Amateur Radio

HAM operators in Lapeer County work closely with the Lapeer County Emergency Management Department and each have a small office allocated to them in the basement of the 9-1-1 Center. No 9-1-1 funds have ever been used to support the HAM radio operator’s purchase of equipment. All the equipment they have has been purchased on their own or have received grant funds through the Emergency Management Department. Emergency Management is a separate department within the county.

Both the HAM operator’s and Emergency Management also work closely with with the 9-1-1 Center in disaster exercises. They train along side the public safety responders and provide a very limited scope of radio support as well. Because their numbers are so few, it is not possible for them to take on and operate the volume of calls and radio traffic for over 1,000 users of the trunked, commercial grade radio system that the County uses. They are great compliment to the system and can provide quality assistance in specialized situations.

For instance, most if not all, HAM operator’s are trained severe weather spotters and provide the National Weather Service in Pontiac with important and timely reports of the most severe weather that passes through the county. This information is then disseminated to the public safety responders where appropriate.

From Doug Donner (KC8ZCF), a member of the W8LAP HAM group in Lapeer County.

First, it must be noted that comparing the LC Amateur radio repeater system to the 911 system is probably like comparing a Piper Cub to a 747.  They both work, but are designed for entirely different missions.

  • While the W8LAP repeater only cost a “few thousand dollars”, it is made up of used police radios that were modified for use as a repeater.  New, purpose designed repeaters start at around $3000 to $5000, then there’s the support equipment required.  A complete system might run $12-$15K  for the repeater, towers, antenna, etc (just a guess on my part)
  • W8ALP operates on only (2) frequencies, an input and an output frequency.  More than (2) stations using the repeater at the same time have to share. (could you imagine 911 Dispatch, an EMS unit, and a LEIN check talking at the same time????)
  • Across the county coverage?  A handheld radio @ 5 watts in Almont can’t talk to someone over the repeater.  Imlay city can be spotty at best.  It requires a mobile rig @ 50 watts to make the trip.  This could be partially because of the tower location and ground elevation.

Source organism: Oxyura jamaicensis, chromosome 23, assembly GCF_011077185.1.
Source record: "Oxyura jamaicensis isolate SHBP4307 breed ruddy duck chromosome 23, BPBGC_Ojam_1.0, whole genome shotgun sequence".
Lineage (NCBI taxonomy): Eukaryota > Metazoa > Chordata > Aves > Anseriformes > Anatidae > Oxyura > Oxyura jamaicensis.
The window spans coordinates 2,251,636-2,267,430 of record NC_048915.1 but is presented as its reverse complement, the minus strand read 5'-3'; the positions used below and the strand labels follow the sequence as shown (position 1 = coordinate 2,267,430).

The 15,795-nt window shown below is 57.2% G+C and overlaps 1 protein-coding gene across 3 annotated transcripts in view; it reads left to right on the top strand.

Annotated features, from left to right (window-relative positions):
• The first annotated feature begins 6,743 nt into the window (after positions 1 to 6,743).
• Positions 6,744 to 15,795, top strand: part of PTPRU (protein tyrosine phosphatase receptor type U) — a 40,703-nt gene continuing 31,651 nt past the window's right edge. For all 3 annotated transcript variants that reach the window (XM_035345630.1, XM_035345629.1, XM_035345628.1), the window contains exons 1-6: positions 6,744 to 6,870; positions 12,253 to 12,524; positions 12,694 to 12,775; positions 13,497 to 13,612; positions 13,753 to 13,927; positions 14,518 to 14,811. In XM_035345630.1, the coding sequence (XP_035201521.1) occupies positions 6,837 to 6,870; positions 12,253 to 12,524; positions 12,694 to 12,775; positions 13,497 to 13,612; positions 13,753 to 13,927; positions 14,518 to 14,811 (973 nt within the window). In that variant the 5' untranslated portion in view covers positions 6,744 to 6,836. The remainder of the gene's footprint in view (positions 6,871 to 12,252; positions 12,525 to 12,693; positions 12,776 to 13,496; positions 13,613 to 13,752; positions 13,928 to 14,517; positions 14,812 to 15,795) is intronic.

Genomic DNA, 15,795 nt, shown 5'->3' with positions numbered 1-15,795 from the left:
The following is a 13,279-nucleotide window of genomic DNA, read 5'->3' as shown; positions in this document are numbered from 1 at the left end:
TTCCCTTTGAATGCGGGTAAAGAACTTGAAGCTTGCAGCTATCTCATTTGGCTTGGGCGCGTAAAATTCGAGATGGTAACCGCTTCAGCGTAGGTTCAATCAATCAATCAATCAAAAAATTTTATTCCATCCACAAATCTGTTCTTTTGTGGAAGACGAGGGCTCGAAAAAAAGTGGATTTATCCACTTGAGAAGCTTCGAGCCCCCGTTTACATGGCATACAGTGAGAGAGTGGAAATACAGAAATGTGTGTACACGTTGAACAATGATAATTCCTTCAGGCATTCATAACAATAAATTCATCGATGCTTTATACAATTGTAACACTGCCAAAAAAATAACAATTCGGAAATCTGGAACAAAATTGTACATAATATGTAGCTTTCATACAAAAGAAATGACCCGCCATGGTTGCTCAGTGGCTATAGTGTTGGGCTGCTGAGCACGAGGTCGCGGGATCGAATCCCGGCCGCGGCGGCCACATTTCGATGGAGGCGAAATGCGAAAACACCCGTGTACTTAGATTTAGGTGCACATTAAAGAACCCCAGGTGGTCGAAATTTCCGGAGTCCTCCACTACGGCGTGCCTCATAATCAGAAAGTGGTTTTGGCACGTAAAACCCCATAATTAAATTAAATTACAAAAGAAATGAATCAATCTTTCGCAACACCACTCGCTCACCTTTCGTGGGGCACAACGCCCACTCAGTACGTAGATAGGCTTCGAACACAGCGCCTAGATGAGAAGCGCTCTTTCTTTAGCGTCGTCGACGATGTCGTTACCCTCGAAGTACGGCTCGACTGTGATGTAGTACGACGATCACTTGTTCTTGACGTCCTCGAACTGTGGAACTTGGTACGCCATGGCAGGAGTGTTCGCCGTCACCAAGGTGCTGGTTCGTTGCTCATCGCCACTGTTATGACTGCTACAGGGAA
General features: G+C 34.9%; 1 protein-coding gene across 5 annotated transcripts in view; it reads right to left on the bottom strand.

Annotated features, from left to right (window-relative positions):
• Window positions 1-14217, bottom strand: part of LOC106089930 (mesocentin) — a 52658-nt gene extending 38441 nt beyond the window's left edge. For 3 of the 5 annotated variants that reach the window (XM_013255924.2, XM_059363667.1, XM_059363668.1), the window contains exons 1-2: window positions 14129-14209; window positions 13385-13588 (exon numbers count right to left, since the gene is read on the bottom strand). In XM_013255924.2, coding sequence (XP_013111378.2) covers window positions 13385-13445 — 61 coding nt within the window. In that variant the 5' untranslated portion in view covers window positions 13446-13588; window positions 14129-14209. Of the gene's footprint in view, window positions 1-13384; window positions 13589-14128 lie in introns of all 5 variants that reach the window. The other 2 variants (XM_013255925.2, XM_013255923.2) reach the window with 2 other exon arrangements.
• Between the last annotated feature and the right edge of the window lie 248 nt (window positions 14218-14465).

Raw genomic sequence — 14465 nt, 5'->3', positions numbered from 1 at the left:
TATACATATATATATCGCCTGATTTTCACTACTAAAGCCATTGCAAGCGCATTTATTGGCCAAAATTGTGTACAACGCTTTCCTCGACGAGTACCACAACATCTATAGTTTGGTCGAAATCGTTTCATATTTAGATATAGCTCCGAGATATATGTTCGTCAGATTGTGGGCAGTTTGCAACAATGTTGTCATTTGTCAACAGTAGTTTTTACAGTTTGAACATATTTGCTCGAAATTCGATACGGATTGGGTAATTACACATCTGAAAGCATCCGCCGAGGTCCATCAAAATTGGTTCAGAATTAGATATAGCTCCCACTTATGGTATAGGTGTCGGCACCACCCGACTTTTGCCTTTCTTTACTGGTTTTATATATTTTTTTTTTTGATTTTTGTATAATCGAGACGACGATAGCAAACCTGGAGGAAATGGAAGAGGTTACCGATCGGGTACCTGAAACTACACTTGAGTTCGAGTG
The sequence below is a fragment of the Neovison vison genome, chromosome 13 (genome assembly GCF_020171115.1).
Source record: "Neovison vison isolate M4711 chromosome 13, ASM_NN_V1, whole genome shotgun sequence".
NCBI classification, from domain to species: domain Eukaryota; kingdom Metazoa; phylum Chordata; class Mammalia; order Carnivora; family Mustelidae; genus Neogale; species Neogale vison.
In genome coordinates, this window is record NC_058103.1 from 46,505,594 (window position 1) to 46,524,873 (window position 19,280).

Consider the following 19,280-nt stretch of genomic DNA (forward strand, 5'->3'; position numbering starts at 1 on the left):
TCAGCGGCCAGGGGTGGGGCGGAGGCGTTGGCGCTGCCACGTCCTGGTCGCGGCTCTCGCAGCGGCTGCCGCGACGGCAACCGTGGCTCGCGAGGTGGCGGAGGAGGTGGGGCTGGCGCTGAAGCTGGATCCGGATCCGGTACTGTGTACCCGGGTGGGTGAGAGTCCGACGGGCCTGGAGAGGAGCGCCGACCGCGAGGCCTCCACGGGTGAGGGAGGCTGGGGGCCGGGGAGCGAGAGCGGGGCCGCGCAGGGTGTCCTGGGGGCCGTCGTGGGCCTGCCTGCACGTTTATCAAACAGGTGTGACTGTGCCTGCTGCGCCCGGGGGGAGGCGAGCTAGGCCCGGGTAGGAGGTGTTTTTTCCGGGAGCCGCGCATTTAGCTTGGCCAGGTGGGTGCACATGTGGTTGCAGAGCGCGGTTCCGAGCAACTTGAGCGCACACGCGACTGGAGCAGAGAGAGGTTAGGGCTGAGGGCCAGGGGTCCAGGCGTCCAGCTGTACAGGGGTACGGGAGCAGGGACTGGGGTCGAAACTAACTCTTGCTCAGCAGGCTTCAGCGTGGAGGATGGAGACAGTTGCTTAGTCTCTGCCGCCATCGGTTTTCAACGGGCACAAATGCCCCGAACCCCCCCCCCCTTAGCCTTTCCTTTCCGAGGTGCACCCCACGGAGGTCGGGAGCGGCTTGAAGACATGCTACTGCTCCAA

• Prior to the addition of another repeater in North Branch, communications with the North end of the county was very poor.  The Lapeer Ham club did not set-up this system.  It was set-up by a group of hams from NB and is basically on loan to the club.
  • E911 probably gets more use in a few hours that the W8LAP does in a year.  Ham repeaters are typically not rated for that much transmitting.
  • The W8LAP repeater system can’t do the following:
    • Pinpoint the location of a 911 hang-up call
    • Transmit data to/ from vehicles in the field by way of MDT.  Note, Ham radio CAN do this, but can’t talk at the same time on the same frequency.  Therefore, data transmission needs a different frequency and additional equipment.
    • Give directions, cross streets, etc to users in the field
  • LCARA doesn’t have 50 members and hasn’t in quite a few years…..

Hype

We’ve heard that some believe Lapeer County was “sold a bill of goods” regarding our current radio system. This is simply not true. When our current system was built in 1996-97, it was the best type of system available at the time, just as Microsoft Windows 95 was the best operating system available at the time. The system was designed and proposed to deliver adequate radio and pager coverage for the whole county. Five tower sites were to be built to achieve this. However, due to budget constraints and the desire to keep the overall system cost down, two towers were cut from the design. With three towers, coverage was satisfactory in most parts of the county, but left certain areas lacking in coverage.